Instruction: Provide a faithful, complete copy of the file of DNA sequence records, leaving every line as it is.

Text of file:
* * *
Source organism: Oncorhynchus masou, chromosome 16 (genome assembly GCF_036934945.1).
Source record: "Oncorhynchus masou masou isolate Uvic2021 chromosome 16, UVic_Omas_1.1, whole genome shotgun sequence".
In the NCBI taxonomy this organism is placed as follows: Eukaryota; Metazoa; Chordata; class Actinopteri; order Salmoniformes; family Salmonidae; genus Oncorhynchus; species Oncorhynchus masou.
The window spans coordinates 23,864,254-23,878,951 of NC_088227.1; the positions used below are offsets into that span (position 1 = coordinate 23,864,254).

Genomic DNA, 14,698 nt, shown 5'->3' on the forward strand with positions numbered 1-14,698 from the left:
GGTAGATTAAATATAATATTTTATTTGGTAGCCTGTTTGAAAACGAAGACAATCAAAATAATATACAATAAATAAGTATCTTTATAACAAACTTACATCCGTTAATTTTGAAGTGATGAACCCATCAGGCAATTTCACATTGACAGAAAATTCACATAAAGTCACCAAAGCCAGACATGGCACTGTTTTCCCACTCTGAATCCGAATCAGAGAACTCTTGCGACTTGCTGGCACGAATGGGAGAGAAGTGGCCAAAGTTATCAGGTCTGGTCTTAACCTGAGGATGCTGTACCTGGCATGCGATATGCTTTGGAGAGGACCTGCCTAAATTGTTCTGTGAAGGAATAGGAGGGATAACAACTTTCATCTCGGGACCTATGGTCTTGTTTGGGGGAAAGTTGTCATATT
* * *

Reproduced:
Source organism: Oncorhynchus masou, chromosome 16 (genome assembly GCF_036934945.1).
Source record: "Oncorhynchus masou masou isolate Uvic2021 chromosome 16, UVic_Omas_1.1, whole genome shotgun sequence".
In the NCBI taxonomy this organism is placed as follows: Eukaryota; Metazoa; Chordata; class Actinopteri; order Salmoniformes; family Salmonidae; genus Oncorhynchus; species Oncorhynchus masou.
The window spans coordinates 23,864,254-23,878,951 of NC_088227.1; the positions used below are offsets into that span (position 1 = coordinate 23,864,254).

Genomic DNA, 14,698 nt, shown 5'->3' on the forward strand with positions numbered 1-14,698 from the left:
GGTAGATTAAATATAATATTTTATTTGGTAGCCTGTTTGAAAACGAAGACAATCAAAATAATATACAATAAATAAGTATCTTTATAACAAACTTACATCCGTTAATTTTGAAGTGATGAACCCATCAGGCAATTTCACATTGACAGAAAATTCACATAAAGTCACCAAAGCCAGACATGGCACTGTTTTCCCACTCTGAATCCGAATCAGAGAACTCTTGCGACTTGCTGGCACGAATGGGAGAGAAGTGGCCAAAGTTATCAGGTCTGGTCTTAACCTGAGGATGCTGTACCTGGCATGCGATATGCTTTGGAGAGGACCTGCCTAAATTGTTCTGTGAAGGAATAGGAGGGATAACAACTTTCATCTCGGGACCTATGGTCTTGTTTGGGGGAAAGTTGTCATATT